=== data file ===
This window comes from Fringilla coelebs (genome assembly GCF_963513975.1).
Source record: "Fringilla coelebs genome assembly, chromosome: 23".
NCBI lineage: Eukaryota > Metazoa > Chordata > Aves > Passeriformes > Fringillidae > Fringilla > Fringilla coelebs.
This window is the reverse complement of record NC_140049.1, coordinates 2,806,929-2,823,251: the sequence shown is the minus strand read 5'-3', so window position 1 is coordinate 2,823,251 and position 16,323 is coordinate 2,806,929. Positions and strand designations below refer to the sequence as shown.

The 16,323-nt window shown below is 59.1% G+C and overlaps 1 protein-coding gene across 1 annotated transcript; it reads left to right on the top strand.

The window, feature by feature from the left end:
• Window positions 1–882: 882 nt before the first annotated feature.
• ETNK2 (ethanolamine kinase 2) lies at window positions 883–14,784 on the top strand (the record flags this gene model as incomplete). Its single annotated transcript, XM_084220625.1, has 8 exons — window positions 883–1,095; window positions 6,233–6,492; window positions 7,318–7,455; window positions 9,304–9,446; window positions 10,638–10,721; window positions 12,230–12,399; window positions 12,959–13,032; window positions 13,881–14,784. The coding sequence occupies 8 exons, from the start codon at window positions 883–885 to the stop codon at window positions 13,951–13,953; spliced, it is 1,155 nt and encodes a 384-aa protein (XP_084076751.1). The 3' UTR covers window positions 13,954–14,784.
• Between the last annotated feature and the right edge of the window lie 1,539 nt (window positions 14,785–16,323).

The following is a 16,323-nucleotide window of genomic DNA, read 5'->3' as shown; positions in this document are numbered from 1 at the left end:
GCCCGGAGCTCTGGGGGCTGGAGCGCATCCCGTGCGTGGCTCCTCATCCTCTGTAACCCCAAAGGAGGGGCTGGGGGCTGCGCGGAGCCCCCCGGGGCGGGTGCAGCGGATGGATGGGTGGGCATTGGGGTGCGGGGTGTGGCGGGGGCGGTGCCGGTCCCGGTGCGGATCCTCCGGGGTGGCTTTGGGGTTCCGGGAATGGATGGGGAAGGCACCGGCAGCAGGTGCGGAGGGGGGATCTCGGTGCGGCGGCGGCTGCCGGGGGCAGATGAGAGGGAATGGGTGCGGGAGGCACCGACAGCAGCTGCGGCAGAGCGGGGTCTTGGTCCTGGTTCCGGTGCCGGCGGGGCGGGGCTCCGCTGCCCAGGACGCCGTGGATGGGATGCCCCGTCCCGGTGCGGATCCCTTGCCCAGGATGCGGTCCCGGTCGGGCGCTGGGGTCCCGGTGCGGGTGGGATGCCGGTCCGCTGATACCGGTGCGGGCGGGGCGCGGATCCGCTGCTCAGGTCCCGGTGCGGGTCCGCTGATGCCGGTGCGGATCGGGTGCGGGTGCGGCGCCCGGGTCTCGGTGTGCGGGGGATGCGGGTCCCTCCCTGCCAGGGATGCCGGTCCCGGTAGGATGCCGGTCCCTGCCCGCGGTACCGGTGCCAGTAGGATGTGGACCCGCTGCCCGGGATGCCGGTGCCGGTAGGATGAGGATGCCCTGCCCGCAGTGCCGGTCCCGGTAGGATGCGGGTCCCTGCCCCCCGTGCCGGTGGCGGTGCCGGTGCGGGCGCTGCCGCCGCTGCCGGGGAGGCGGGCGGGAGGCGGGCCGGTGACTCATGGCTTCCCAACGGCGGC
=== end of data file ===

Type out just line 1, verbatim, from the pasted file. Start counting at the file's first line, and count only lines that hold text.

This window comes from Fringilla coelebs (genome assembly GCF_963513975.1).